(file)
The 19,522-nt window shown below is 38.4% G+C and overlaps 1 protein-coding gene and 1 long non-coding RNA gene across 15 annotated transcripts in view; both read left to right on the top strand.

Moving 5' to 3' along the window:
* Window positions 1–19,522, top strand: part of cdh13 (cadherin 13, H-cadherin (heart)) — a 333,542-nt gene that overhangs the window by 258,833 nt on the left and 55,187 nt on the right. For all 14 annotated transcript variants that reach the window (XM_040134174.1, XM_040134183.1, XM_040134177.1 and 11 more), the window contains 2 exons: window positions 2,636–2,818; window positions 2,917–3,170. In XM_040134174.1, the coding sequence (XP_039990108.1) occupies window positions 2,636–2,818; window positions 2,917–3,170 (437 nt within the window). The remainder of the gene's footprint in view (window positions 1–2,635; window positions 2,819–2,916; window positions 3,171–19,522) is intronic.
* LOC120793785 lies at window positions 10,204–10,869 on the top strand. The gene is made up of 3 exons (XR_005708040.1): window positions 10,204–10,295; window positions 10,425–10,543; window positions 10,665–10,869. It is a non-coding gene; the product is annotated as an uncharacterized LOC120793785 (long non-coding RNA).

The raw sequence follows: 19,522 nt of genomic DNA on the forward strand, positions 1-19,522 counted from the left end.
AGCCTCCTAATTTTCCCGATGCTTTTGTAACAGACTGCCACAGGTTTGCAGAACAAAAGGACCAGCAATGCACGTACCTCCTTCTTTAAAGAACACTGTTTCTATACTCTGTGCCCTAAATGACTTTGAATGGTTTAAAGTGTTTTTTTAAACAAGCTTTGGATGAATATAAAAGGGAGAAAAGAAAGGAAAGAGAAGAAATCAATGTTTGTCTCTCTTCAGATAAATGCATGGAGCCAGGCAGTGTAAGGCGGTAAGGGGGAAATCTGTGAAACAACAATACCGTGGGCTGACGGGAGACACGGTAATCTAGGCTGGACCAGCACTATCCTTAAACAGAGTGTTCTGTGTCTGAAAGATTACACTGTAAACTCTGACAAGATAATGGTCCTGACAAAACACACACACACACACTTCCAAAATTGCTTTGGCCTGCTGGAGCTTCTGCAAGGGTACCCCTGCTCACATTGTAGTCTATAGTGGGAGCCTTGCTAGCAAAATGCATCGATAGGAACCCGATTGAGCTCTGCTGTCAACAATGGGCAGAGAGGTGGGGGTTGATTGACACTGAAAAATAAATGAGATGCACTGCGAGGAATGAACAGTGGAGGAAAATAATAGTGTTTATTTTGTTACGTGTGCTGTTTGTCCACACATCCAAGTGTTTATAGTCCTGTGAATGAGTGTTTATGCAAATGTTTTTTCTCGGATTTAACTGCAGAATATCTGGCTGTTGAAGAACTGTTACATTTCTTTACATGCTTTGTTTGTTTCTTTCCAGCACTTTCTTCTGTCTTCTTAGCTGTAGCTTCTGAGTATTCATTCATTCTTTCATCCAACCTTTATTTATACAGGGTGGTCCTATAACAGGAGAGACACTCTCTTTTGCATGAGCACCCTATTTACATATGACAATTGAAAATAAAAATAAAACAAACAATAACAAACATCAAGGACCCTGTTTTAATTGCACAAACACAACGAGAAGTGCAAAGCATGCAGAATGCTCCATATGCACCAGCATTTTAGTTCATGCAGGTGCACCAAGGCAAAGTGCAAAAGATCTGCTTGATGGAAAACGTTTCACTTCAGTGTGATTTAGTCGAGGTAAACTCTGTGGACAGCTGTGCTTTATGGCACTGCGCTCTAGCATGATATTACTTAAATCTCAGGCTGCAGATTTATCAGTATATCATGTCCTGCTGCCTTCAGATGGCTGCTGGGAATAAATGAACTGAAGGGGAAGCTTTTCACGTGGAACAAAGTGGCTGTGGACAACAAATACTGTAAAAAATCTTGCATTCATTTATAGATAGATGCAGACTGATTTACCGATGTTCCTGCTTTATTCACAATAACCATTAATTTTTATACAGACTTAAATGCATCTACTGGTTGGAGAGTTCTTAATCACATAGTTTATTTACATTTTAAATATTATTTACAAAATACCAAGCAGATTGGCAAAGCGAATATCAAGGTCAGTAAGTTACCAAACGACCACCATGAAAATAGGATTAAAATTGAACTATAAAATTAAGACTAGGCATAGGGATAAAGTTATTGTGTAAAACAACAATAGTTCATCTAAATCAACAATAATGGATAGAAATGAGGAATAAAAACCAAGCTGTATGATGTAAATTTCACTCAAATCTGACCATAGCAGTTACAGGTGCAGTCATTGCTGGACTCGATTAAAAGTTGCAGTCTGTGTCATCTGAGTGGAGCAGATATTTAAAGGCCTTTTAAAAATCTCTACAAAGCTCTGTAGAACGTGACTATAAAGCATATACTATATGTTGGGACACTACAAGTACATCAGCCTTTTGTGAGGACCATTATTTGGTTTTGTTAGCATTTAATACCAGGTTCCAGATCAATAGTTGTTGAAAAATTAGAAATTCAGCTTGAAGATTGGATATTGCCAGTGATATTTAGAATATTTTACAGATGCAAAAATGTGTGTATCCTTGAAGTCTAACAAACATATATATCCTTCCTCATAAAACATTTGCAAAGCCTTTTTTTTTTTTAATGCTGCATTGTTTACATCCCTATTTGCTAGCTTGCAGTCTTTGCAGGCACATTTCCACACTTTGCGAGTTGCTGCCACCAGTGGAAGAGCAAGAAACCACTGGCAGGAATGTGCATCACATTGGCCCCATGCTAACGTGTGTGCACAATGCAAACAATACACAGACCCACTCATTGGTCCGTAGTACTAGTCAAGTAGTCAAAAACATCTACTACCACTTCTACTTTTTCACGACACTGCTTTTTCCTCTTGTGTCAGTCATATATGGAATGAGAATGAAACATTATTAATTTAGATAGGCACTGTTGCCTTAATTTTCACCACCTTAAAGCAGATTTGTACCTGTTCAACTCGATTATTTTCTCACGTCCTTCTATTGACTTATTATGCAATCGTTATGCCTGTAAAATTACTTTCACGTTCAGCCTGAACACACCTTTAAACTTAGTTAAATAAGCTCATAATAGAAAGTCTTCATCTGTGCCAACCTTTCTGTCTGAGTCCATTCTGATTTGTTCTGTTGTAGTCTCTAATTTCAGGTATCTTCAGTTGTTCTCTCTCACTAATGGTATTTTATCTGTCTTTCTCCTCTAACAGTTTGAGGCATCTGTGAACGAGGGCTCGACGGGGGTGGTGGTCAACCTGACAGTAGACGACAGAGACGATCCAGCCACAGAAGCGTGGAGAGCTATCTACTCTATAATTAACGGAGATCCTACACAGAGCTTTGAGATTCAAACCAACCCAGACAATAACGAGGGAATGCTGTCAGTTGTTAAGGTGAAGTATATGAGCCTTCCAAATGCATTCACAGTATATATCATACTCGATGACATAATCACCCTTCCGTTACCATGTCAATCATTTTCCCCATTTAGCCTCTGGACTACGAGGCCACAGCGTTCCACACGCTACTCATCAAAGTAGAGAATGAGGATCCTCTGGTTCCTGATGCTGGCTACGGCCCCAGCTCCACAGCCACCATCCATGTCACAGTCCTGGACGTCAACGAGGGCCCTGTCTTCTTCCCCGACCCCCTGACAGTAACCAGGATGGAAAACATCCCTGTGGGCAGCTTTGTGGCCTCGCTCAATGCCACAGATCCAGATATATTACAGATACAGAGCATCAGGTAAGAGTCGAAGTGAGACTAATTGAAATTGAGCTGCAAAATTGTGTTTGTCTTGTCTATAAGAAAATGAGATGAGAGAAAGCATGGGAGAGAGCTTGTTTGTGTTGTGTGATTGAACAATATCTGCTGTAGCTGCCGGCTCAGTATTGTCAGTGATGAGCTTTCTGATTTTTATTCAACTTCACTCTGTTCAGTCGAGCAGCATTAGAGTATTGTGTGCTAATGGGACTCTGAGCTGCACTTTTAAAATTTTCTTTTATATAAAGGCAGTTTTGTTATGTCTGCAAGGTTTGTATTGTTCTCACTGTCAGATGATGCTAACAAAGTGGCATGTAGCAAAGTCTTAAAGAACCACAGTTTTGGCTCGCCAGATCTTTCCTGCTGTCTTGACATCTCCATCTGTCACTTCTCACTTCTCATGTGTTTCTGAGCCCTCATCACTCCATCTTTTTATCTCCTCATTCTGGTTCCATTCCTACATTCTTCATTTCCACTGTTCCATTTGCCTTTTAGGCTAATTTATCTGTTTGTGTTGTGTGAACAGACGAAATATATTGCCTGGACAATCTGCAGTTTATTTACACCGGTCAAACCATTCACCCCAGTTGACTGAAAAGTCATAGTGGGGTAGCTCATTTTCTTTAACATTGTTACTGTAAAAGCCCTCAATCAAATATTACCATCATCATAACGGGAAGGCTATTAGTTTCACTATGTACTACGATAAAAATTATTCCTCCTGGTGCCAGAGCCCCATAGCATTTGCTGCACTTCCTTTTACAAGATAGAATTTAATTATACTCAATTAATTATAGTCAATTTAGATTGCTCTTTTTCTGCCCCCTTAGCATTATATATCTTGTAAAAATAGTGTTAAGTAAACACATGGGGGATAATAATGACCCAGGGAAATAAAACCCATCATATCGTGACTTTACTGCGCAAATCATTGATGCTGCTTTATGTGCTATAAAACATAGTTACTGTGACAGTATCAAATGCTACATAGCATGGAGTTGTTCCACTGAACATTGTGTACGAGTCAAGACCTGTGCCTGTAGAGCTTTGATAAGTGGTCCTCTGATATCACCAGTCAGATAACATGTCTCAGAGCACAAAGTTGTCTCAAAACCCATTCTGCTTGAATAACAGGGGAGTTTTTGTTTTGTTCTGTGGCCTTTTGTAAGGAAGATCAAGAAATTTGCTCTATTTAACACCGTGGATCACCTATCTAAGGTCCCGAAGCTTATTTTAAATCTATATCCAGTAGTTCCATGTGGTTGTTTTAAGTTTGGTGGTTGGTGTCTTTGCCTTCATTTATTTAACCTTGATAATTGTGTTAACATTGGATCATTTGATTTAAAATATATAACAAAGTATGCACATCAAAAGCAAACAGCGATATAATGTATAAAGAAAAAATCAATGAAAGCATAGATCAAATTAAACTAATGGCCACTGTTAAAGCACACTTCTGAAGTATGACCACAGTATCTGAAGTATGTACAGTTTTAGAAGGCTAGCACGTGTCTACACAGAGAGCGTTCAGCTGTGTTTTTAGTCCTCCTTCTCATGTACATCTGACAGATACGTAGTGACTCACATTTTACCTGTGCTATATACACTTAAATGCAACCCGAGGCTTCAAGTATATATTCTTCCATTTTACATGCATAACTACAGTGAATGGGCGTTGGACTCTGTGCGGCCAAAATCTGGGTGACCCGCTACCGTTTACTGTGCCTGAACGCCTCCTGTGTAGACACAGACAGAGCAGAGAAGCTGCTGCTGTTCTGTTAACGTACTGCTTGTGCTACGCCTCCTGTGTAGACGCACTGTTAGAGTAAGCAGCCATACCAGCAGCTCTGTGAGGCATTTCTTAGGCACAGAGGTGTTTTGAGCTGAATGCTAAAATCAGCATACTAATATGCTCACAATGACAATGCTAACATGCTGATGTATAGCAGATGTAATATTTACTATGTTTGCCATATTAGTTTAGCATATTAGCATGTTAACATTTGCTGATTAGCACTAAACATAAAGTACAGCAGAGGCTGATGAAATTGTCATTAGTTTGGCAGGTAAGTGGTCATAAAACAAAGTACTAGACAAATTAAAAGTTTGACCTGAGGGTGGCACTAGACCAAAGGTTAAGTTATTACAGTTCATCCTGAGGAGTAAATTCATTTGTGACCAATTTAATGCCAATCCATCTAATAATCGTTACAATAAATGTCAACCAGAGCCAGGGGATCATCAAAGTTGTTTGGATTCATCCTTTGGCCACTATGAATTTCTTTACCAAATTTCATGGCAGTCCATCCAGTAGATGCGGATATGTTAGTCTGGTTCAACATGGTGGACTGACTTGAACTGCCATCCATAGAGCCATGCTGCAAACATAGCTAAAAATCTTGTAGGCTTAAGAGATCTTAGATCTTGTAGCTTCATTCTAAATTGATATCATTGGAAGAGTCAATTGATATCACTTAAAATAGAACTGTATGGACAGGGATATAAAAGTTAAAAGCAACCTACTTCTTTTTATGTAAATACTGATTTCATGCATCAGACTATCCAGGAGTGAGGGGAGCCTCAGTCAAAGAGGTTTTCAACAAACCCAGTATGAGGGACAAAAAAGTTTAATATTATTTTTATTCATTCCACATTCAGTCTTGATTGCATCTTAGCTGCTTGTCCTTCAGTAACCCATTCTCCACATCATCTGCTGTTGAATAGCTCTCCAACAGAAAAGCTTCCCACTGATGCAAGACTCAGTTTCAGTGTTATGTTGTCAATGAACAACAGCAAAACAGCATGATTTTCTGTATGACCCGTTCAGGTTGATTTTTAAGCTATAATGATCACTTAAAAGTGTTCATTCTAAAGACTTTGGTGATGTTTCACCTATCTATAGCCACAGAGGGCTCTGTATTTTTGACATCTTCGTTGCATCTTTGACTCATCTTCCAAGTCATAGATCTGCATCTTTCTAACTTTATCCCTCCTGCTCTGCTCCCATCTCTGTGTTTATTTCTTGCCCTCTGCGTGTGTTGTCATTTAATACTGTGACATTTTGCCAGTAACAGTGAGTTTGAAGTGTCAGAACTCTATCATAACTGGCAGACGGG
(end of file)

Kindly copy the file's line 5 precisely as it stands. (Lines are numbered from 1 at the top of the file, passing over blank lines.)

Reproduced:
The raw sequence follows: 19,522 nt of genomic DNA on the forward strand, positions 1-19,522 counted from the left end.